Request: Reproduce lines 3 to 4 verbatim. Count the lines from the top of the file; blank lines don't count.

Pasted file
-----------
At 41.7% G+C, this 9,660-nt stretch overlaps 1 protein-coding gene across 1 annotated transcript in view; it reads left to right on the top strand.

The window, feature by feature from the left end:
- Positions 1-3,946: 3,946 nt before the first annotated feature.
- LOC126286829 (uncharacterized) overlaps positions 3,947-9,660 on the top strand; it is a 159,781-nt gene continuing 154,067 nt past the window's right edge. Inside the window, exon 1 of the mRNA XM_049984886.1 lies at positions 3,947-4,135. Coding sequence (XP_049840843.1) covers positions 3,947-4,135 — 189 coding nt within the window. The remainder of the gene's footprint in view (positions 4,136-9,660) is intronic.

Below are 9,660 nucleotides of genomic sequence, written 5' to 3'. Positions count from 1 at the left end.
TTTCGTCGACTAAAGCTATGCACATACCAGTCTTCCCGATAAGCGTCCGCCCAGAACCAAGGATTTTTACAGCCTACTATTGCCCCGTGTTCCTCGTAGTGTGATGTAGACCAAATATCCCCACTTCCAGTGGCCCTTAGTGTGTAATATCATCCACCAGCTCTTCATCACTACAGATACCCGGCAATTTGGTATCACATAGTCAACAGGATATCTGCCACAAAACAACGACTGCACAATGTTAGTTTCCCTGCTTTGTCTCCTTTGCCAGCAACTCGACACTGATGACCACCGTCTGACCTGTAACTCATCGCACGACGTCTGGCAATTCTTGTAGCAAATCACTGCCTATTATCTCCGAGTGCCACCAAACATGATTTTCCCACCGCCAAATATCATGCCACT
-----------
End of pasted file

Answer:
- Positions 1-3,946: 3,946 nt before the first annotated feature.
- LOC126286829 (uncharacterized) overlaps positions 3,947-9,660 on the top strand; it is a 159,781-nt gene continuing 154,067 nt past the window's right edge. Inside the window, exon 1 of the mRNA XM_049984886.1 lies at positions 3,947-4,135. Coding sequence (XP_049840843.1) covers positions 3,947-4,135 — 189 coding nt within the window. The remainder of the gene's footprint in view (positions 4,136-9,660) is intronic.